“Suzy Yamamoto – Pavel Rostin. Suzy graduated from Harvard Law School last year; prior to that she went to Berkeley where she studied finance. She did some research for a hedge fund in Connecticut; now she is interning at our investment bank.”
Suzy volunteers that she is not looking for a permanent job and is exploring her interests while waiting for her fiancée to finish medical school.
Jack chimes back in, “The HR could not pass up on someone with Suzy’s credentials. But the trading department does not want her around; they don’t think women mesh well with that testosterone-charged pit. She does not program, so the quantitative group does not know what to do with her either. So they sent her to the dead-end corner of risk management. Out of sight, out of mind. Suzy is going to a theater with friends, we don’t have her for long, so let’s order and get on with the story.”
For the second time in three days, I explain the sorry brief history of the Grand Castle Rock investment fund. Suzy throws out some questions related to the fund’s registration and disclosures, clearly she knows quite a bit about the field. But there is not much to go on, the Grand Castle Rock had only a few “accredited” clients. I did bring my file with the funding agreement, list of holdings and some of the subsequent paperwork. Suzy is hesitant because of confidentiality. Jack laughs and takes the file with a “she is young” comment.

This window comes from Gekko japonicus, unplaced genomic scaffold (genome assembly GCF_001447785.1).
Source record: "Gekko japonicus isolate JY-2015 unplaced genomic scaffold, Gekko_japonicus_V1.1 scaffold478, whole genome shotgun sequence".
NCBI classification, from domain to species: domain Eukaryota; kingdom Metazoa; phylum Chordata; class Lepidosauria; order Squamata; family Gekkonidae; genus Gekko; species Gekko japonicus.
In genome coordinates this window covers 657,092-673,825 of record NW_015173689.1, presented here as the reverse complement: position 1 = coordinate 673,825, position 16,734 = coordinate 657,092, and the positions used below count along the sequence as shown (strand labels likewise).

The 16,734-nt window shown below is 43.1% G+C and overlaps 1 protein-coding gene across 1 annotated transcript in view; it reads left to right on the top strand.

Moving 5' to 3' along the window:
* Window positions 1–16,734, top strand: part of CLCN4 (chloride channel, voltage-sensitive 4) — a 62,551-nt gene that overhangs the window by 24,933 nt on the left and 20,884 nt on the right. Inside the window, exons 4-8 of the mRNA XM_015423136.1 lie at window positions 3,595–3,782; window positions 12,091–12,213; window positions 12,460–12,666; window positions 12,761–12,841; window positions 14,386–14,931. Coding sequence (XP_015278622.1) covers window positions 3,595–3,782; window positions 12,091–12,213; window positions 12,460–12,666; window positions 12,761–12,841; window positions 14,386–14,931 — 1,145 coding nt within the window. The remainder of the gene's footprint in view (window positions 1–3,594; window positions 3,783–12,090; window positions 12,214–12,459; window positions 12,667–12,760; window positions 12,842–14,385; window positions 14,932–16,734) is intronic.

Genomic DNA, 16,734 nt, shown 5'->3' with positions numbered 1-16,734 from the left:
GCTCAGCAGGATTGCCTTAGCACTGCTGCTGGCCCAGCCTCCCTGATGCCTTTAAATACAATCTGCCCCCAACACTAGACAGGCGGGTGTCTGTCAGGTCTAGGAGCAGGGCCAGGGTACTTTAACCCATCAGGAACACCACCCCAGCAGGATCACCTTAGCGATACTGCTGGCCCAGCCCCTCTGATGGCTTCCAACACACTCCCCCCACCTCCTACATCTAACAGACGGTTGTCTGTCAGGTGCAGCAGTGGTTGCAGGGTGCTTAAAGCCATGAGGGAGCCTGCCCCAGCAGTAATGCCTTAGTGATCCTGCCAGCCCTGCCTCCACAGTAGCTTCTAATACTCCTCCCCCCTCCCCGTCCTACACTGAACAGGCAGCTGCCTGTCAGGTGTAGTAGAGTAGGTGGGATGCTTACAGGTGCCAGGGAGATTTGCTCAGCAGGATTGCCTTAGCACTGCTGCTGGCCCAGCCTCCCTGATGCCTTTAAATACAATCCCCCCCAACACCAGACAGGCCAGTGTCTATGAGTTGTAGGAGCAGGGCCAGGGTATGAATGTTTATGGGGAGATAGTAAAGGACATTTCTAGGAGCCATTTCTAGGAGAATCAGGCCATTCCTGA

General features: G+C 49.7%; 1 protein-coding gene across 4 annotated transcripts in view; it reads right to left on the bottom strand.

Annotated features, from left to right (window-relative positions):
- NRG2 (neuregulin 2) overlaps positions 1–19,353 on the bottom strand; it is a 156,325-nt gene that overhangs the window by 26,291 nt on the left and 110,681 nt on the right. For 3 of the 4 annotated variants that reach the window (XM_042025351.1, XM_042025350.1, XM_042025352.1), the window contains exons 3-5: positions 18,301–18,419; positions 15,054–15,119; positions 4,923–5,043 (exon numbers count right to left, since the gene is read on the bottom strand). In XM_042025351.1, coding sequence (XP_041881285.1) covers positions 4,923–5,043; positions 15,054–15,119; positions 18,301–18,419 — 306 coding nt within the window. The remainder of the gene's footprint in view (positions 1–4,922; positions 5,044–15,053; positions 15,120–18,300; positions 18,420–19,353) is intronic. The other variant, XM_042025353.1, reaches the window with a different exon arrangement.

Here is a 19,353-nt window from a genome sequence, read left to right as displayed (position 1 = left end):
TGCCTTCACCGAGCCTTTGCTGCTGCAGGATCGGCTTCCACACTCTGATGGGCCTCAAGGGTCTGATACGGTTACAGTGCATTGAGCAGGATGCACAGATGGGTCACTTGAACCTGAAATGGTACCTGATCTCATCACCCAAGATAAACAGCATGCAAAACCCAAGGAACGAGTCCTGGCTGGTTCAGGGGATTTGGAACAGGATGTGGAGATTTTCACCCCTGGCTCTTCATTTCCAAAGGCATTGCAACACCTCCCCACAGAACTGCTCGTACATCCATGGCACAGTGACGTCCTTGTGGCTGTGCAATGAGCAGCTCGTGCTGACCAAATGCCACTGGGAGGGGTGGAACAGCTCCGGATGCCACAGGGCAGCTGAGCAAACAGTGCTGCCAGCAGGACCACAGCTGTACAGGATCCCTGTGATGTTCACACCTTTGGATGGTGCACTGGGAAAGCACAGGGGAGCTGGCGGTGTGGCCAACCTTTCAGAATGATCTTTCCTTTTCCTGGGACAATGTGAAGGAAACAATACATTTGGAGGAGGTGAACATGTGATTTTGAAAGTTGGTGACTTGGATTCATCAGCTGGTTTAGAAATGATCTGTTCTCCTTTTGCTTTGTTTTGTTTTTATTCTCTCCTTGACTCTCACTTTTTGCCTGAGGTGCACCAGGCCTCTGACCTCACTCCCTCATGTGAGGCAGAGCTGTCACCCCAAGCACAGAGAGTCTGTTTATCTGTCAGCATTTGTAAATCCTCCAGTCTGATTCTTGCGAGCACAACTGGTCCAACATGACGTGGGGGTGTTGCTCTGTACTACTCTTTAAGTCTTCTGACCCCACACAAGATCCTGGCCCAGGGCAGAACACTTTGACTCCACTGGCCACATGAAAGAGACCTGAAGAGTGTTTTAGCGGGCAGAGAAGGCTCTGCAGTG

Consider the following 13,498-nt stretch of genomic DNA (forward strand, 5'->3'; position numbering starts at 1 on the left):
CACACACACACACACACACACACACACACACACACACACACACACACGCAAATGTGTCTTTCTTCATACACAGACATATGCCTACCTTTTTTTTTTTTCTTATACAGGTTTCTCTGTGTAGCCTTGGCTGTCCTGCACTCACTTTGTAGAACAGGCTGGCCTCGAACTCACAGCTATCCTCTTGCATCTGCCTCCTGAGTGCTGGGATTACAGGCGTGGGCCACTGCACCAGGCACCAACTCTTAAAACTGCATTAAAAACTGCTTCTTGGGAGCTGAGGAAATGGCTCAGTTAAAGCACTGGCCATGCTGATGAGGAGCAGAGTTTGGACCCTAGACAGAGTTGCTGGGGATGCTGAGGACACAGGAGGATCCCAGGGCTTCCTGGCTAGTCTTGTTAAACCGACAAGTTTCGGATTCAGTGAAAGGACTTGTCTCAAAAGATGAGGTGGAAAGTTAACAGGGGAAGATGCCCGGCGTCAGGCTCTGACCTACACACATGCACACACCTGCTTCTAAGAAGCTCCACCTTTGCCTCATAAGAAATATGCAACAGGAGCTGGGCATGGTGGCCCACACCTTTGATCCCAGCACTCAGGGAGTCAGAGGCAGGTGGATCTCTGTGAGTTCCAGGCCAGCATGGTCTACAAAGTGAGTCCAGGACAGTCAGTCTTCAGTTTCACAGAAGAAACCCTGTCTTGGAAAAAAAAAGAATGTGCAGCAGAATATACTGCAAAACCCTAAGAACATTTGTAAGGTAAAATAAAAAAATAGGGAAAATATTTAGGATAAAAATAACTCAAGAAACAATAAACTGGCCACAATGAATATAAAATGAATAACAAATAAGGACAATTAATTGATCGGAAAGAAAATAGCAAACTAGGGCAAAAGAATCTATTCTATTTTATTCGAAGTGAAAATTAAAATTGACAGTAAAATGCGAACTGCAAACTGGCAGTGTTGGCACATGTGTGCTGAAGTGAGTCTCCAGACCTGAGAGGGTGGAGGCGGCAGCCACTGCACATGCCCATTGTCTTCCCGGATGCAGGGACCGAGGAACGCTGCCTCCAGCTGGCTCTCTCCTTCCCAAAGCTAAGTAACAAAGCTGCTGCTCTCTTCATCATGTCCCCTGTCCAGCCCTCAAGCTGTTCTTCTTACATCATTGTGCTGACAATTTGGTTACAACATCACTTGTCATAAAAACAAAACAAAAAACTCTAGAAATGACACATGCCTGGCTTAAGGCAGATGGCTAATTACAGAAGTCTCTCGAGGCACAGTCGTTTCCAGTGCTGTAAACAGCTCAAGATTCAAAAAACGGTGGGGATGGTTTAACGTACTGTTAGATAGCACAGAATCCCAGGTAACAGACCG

I turn to the New Treasury Island ELP and my former partner Martin Shoffman. Jack listens for a while, then casually throws out, “I heard Martin was at the BJH Financial Products Group last week, trying to buy CDO insurance for a large anonymous client.”
Seeing my dumbfound expression, he bursts out laughing.
“Pavel, you are a babe in the woods, a babe in the woods. Sitting here, feeling sorry for your poor destitute partner. Martin must have sold you five ways to Sunday. Let me says this: I think the holdings of the Grand Castle Rock have not been liquidated. Instead, assets have been transferred to the Cayman’s fund.”
“Why do you say this?”
“Firstly, many of your holdings were not liquid; it would have been difficult to sell them. Secondly, your former partner trying to buy similar assets should be a clue even to a naïf like you.”
“You mean the insurance policies on CDO’s?”
“Yes. The kind that Martin is shopping for.”
“Why have you bought them in the first place?” wonders Suzy. “There is literally no market for them,”
I take a sip of my drink, ponder how to explain months of strategy in a couple of minutes. “CDO’s are ‘collaterized debt obligations.’ They are basically a product of mortgages that people took on their homes. Bankers sliced and diced the expected cash flows from these mortgages to create new securities, such as CDO’s.”
“And in the process they completely destroyed the natural risk management process.” Jack motions for another drink, he is warming up. “Back in the times of